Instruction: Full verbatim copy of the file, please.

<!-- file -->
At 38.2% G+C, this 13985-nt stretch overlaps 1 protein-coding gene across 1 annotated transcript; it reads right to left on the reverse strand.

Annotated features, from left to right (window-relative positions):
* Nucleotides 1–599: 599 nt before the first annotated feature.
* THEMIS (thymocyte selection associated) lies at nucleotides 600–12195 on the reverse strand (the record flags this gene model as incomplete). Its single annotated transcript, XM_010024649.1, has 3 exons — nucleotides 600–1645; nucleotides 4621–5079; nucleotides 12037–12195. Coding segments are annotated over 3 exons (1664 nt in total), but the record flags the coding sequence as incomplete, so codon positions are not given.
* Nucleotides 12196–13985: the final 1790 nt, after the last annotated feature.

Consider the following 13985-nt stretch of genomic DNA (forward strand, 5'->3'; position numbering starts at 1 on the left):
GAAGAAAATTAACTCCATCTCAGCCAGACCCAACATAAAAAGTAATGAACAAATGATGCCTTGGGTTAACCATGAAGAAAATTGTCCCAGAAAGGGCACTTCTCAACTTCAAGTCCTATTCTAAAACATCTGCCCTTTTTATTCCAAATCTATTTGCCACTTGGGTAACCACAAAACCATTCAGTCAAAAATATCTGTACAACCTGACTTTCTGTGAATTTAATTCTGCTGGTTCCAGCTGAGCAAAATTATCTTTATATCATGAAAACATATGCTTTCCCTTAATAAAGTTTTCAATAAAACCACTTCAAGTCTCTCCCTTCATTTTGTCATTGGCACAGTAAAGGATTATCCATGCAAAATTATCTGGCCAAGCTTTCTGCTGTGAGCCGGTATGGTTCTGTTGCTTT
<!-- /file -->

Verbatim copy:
At 38.2% G+C, this 13985-nt stretch overlaps 1 protein-coding gene across 1 annotated transcript; it reads right to left on the reverse strand.

Annotated features, from left to right (window-relative positions):
* Nucleotides 1–599: 599 nt before the first annotated feature.
* THEMIS (thymocyte selection associated) lies at nucleotides 600–12195 on the reverse strand (the record flags this gene model as incomplete). Its single annotated transcript, XM_010024649.1, has 3 exons — nucleotides 600–1645; nucleotides 4621–5079; nucleotides 12037–12195. Coding segments are annotated over 3 exons (1664 nt in total), but the record flags the coding sequence as incomplete, so codon positions are not given.
* Nucleotides 12196–13985: the final 1790 nt, after the last annotated feature.

Consider the following 13985-nt stretch of genomic DNA (forward strand, 5'->3'; position numbering starts at 1 on the left):
GAAGAAAATTAACTCCATCTCAGCCAGACCCAACATAAAAAGTAATGAACAAATGATGCCTTGGGTTAACCATGAAGAAAATTGTCCCAGAAAGGGCACTTCTCAACTTCAAGTCCTATTCTAAAACATCTGCCCTTTTTATTCCAAATCTATTTGCCACTTGGGTAACCACAAAACCATTCAGTCAAAAATATCTGTACAACCTGACTTTCTGTGAATTTAATTCTGCTGGTTCCAGCTGAGCAAAATTATCTTTATATCATGAAAACATATGCTTTCCCTTAATAAAGTTTTCAATAAAACCACTTCAAGTCTCTCCCTTCATTTTGTCATTGGCACAGTAAAGGATTATCCATGCAAAATTATCTGGCCAAGCTTTCTGCTGTGAGCCGGTATGGTTCTGTTGCTTT